With a non-exclusive library, in contrast, you can upload the song to multiple different music libraries for sync licensing. So you could have the same song on Pond 5 and AudioJungle for example. It’s a good way to avoid having all your eggs in one basket, and it’s what a recommend for beginners.

In fact, all of the libraries listed below currently accepting submissions are non-exclusive libraries, so it is possible to upload your songs to several of them and earn sync fees from all your sales! 

How Do these Music Licensing Companies Pay You?

None of the libraries below offer upfront fees for music licensing. Instead, they pay you whenever a license to use your song is purchased. They keep a portion of the fee (50-60%) and forward the rest to you.

If your song is “publicly performed” and you’re registered with a PRO like BMI or ASCAP, you’ll also get paid broadcast royalties. This allows you to earn thousands of extra dollars from the songs that you submit to libraries. Most the libraries below require you to administer your own publishing (but it also means you get to get the Publisher’s 50% share of royalties)!

Like I mentioned, none of these libraries are going to pay upfront fees upon accepting your songs into their libraries. This is usually something reserved for exclusive libraries. But unlike many exclusive libraries, these are all music licensing companies accepting submissions right now, so you don't have to waste time doing additional research!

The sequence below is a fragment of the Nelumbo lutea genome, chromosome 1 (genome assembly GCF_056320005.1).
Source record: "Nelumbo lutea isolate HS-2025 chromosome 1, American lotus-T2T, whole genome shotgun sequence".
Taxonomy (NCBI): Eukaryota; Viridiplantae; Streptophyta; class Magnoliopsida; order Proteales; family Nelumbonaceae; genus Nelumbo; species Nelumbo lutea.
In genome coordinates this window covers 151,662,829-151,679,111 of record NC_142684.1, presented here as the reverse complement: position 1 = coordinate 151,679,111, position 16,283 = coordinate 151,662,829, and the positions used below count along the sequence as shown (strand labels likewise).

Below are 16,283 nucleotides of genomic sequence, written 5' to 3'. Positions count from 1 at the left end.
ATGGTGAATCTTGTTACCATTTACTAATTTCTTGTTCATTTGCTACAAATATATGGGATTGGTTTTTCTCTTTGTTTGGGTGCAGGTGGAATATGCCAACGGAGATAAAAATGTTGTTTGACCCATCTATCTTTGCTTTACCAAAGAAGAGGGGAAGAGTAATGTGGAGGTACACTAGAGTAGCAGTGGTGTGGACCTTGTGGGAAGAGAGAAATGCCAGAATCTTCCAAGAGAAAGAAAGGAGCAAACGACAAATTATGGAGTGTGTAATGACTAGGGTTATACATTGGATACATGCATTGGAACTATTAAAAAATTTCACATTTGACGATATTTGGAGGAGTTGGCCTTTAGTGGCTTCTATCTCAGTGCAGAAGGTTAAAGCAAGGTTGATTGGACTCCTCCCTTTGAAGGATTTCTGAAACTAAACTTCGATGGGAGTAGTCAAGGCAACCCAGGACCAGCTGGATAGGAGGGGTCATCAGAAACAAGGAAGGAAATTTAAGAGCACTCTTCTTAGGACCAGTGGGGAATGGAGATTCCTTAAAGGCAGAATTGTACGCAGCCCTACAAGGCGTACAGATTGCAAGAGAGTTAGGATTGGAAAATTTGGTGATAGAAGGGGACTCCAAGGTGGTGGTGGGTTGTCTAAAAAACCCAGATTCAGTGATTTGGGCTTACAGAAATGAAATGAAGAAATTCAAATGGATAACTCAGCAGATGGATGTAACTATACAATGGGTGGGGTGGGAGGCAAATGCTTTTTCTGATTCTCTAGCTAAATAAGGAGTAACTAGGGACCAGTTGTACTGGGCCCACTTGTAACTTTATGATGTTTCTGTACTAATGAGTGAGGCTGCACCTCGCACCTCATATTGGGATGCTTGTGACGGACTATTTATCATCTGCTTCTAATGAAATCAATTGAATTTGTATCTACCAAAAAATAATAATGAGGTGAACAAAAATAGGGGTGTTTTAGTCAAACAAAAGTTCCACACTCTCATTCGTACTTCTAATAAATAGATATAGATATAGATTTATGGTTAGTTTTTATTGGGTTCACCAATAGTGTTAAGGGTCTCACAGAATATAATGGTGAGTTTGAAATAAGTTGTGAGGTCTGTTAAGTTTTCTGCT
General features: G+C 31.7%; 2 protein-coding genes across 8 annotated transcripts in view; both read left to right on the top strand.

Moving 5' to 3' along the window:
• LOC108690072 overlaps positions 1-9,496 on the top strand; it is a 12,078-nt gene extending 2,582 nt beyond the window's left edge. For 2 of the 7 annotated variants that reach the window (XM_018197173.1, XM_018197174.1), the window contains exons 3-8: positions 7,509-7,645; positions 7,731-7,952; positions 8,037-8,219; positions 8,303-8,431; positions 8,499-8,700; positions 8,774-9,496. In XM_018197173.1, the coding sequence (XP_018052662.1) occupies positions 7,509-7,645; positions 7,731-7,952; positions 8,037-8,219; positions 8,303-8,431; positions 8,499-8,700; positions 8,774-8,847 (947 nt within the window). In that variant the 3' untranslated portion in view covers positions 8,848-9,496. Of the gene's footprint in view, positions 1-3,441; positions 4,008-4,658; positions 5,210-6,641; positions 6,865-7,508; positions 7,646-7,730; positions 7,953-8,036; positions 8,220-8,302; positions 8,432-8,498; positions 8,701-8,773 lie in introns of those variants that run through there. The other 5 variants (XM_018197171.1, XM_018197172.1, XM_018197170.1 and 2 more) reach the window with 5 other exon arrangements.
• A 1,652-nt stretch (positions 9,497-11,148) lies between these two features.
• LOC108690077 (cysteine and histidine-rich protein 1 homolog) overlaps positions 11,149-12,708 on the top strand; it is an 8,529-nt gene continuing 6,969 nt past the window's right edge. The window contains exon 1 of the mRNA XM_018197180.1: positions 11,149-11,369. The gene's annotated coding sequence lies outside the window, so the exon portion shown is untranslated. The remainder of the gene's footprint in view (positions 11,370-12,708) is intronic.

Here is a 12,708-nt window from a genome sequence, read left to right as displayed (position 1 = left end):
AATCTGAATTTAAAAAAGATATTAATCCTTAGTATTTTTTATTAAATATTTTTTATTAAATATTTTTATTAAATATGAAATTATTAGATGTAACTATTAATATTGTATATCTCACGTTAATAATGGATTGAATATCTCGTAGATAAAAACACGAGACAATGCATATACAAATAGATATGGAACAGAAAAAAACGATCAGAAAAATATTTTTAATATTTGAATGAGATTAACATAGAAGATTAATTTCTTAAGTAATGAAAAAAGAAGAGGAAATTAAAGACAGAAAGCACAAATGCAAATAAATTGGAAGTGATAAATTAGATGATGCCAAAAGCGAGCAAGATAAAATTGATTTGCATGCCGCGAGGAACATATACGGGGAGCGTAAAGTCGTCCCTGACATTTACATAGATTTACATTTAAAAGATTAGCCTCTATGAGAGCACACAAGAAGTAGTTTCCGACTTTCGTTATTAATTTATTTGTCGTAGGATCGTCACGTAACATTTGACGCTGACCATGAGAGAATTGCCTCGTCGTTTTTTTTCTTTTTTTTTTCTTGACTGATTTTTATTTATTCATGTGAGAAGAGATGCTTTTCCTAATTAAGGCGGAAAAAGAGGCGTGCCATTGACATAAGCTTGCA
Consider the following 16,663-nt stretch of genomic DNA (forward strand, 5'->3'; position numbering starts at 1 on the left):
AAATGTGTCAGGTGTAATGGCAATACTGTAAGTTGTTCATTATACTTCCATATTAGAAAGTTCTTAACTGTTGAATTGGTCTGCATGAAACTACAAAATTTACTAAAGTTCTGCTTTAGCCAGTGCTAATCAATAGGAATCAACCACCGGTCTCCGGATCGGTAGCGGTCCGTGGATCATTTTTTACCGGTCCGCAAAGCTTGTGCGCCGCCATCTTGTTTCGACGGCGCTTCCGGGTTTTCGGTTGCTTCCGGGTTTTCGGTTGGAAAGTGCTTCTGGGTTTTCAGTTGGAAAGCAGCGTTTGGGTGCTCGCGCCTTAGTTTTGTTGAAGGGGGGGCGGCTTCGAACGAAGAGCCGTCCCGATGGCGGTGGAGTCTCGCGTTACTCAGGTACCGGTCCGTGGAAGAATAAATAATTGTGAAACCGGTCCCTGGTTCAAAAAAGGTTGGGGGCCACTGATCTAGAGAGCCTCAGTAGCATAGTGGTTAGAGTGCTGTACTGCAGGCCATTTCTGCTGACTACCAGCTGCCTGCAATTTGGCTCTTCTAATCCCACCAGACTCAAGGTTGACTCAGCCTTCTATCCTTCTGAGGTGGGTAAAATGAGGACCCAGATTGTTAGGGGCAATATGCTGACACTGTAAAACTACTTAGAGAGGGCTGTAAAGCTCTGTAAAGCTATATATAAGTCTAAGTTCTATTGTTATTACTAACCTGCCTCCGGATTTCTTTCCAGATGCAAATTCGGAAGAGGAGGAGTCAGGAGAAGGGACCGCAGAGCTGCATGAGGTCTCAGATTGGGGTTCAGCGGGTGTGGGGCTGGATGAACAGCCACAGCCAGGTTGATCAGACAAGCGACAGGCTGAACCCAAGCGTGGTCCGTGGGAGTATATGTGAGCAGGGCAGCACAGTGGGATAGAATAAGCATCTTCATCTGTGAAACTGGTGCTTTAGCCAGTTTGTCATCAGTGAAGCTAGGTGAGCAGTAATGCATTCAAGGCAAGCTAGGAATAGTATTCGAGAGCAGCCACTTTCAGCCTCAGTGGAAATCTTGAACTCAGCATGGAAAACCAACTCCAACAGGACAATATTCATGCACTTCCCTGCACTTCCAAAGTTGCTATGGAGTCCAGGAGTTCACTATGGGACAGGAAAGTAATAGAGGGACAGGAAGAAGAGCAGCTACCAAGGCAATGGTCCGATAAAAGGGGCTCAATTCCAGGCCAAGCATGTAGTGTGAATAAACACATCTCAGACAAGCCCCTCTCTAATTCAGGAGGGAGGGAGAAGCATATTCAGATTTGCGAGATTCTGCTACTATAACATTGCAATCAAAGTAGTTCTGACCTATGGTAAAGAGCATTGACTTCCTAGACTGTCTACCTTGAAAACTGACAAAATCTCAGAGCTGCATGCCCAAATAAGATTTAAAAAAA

One other note - while sync licensing is the core of each of these music libraries, some of them offer additional features as well. Songtradr, for example, will submit your songs for playback overhead in stores. Then every time your song is played, you get earn a very, very small royalty. But it can add up!

AudioSparx allows you to opt your songs into compilation albums that are put on services like Spotify. These compilation companies have huge followings, and your songs can get major plays. I’ve had my songs played over 100,000 times on Spotify - but I bet my earnings will surprise you even more. For all the reasons described below, I think that these are the best music libraries to submit to if you're new at this.

Note that some of these links are referral links, meaning I get a commission if you purchase anything from the sites - I don’t not get a referral for recommending that you sign up as an artist.

The 4 Best Music Libraries Accepting Submissions: The Top Music Libraries

#1 - Pond 5

Pond 5 is my all time favorite music library for music licensing beginners. It has a very active marketplace, reasonable review standards, and a straightforward interface. While it’s not a full-featured as some of the other sites, it is where I’ve earned the bulk of my money through music licensing. You can read a more in-depth review about licensing music through Pond 5 here.